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Stuck valves on Boeing's Starliner keep critical space station test flight on hold

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Boeing's Starliner capsule is still under repair as the company works to figure out what's going on with its faulty valves. Following a multitude of delays, Starliner has no new launch date set for its Orbital Flight Test 2 (OFT-2) mission to the International Space Station as Boeing teams continue to "work around the clock" to fix the valve issues that grounded the craft last week and continue to delay a liftoff, the company announced in a statement today (Aug. 12). So far,… (www.space.com) Altro...

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mbrews
mbrews 7
Looking at the details - 13 oxidizer valves failed to open during a pre-launch check. Likely these valves are cryogenic type, designed to handle LOX liguid oxygen.

There are further reports of heavy Florida thunderstorms prior to launch day. Very common in Florida summertime.

IMHO, look for either water contamination in the LOX lines OR perhaps frozen rainwater affecting the cryo valves' external mechanisms.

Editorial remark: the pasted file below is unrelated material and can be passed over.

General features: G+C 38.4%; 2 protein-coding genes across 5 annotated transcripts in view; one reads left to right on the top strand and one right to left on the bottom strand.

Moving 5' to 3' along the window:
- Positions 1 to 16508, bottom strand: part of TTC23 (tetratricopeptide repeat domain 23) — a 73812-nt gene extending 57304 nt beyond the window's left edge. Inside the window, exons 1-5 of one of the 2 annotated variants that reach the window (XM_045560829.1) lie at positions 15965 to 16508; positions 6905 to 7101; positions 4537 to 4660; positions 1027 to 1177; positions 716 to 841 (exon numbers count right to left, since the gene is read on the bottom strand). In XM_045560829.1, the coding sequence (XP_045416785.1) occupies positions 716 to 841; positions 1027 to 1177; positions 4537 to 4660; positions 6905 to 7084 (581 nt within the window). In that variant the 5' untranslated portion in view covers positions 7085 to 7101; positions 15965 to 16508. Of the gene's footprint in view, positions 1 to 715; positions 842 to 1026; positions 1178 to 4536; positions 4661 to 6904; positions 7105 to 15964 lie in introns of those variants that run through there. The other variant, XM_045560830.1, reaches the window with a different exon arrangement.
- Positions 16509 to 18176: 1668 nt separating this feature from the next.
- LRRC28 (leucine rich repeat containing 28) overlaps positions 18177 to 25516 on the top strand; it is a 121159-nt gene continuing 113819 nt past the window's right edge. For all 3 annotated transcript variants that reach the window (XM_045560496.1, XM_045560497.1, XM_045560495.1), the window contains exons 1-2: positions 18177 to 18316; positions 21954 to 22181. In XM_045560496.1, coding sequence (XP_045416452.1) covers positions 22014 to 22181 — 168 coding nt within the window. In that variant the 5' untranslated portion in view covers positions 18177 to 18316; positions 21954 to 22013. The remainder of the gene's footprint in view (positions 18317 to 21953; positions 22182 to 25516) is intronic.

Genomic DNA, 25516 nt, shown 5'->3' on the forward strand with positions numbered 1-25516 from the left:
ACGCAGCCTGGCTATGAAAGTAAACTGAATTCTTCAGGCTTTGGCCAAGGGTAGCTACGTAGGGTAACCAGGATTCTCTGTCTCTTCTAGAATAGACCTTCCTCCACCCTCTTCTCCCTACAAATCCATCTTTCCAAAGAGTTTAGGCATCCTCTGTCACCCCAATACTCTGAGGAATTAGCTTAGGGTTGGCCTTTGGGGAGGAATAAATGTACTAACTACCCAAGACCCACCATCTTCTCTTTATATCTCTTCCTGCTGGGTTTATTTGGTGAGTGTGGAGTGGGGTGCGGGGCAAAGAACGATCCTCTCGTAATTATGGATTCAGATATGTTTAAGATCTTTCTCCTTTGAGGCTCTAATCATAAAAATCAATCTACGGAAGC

In the photos from the high bay, the technicians appear to be working on one of the fairings that presumably house some thruster valves.

If the fairings are not water tight, and if the fairings lack drain holes at the bottom, built up rainwater could freeze up and bind the actuators and/or limit switches. Could also involve water-soaked thermal insulation surrounding the cryo valves.

ColinSeftel
John Vollmer, vice president and program manager of Boeing's Commercial Crew Program, informed space.com that the hypergolic oxidizer, di-nitrogen tetroxide, or NTO had permeated through some of the valves. As a result, it mixed with traces of moisture trapped in the valve and formed nitric acid. That acid buildup caused corrosion which in turn made the valves stick closed. Source https://www.space.com/boeing-starliner-oft-2-indefinite-delay-factory-return
sparkie624
sparkie624 1
Thanks... Great info
jbqwik
jbqwik 1
Yes, thanks for the info and link

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